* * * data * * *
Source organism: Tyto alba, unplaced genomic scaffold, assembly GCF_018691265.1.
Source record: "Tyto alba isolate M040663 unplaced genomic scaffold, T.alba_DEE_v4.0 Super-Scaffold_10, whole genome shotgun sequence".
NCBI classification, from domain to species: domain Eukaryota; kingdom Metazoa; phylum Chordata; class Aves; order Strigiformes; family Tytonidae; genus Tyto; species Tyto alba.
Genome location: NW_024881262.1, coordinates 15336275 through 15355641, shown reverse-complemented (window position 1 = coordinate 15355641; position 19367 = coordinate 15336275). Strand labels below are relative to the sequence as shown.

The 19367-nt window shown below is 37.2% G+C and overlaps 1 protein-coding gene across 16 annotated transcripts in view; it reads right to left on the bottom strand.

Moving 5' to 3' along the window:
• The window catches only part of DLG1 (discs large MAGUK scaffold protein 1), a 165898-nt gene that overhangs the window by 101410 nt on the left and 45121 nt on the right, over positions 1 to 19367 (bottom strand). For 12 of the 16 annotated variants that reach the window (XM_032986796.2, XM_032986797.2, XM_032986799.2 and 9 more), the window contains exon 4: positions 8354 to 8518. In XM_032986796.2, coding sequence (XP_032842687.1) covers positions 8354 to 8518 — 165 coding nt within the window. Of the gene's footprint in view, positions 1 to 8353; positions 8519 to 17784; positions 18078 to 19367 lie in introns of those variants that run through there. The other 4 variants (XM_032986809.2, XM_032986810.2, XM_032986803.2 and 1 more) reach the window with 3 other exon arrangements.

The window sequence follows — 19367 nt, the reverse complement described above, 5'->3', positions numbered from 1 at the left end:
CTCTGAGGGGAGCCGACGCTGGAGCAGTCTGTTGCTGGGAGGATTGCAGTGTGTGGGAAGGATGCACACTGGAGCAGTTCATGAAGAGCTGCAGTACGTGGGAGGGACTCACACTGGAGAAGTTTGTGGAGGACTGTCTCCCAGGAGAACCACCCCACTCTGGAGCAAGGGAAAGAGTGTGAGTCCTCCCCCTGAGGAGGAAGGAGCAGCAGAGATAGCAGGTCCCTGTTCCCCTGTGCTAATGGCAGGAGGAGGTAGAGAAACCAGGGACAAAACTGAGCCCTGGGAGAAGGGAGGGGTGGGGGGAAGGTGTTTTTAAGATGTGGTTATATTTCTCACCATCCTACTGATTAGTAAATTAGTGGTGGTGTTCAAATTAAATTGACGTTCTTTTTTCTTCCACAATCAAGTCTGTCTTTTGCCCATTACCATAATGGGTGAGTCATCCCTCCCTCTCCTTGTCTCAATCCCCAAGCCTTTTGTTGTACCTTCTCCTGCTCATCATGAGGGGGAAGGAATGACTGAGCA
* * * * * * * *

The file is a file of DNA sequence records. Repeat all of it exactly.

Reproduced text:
Source organism: Tyto alba, unplaced genomic scaffold, assembly GCF_018691265.1.
Source record: "Tyto alba isolate M040663 unplaced genomic scaffold, T.alba_DEE_v4.0 Super-Scaffold_10, whole genome shotgun sequence".
NCBI classification, from domain to species: domain Eukaryota; kingdom Metazoa; phylum Chordata; class Aves; order Strigiformes; family Tytonidae; genus Tyto; species Tyto alba.
Genome location: NW_024881262.1, coordinates 15336275 through 15355641, shown reverse-complemented (window position 1 = coordinate 15355641; position 19367 = coordinate 15336275). Strand labels below are relative to the sequence as shown.

The 19367-nt window shown below is 37.2% G+C and overlaps 1 protein-coding gene across 16 annotated transcripts in view; it reads right to left on the bottom strand.

Moving 5' to 3' along the window:
• The window catches only part of DLG1 (discs large MAGUK scaffold protein 1), a 165898-nt gene that overhangs the window by 101410 nt on the left and 45121 nt on the right, over positions 1 to 19367 (bottom strand). For 12 of the 16 annotated variants that reach the window (XM_032986796.2, XM_032986797.2, XM_032986799.2 and 9 more), the window contains exon 4: positions 8354 to 8518. In XM_032986796.2, coding sequence (XP_032842687.1) covers positions 8354 to 8518 — 165 coding nt within the window. Of the gene's footprint in view, positions 1 to 8353; positions 8519 to 17784; positions 18078 to 19367 lie in introns of those variants that run through there. The other 4 variants (XM_032986809.2, XM_032986810.2, XM_032986803.2 and 1 more) reach the window with 3 other exon arrangements.

The window sequence follows — 19367 nt, the reverse complement described above, 5'->3', positions numbered from 1 at the left end:
CTCTGAGGGGAGCCGACGCTGGAGCAGTCTGTTGCTGGGAGGATTGCAGTGTGTGGGAAGGATGCACACTGGAGCAGTTCATGAAGAGCTGCAGTACGTGGGAGGGACTCACACTGGAGAAGTTTGTGGAGGACTGTCTCCCAGGAGAACCACCCCACTCTGGAGCAAGGGAAAGAGTGTGAGTCCTCCCCCTGAGGAGGAAGGAGCAGCAGAGATAGCAGGTCCCTGTTCCCCTGTGCTAATGGCAGGAGGAGGTAGAGAAACCAGGGACAAAACTGAGCCCTGGGAGAAGGGAGGGGTGGGGGGAAGGTGTTTTTAAGATGTGGTTATATTTCTCACCATCCTACTGATTAGTAAATTAGTGGTGGTGTTCAAATTAAATTGACGTTCTTTTTTCTTCCACAATCAAGTCTGTCTTTTGCCCATTACCATAATGGGTGAGTCATCCCTCCCTCTCCTTGTCTCAATCCCCAAGCCTTTTGTTGTACCTTCTCCTGCTCATCATGAGGGGGAAGGAATGACTGAGCA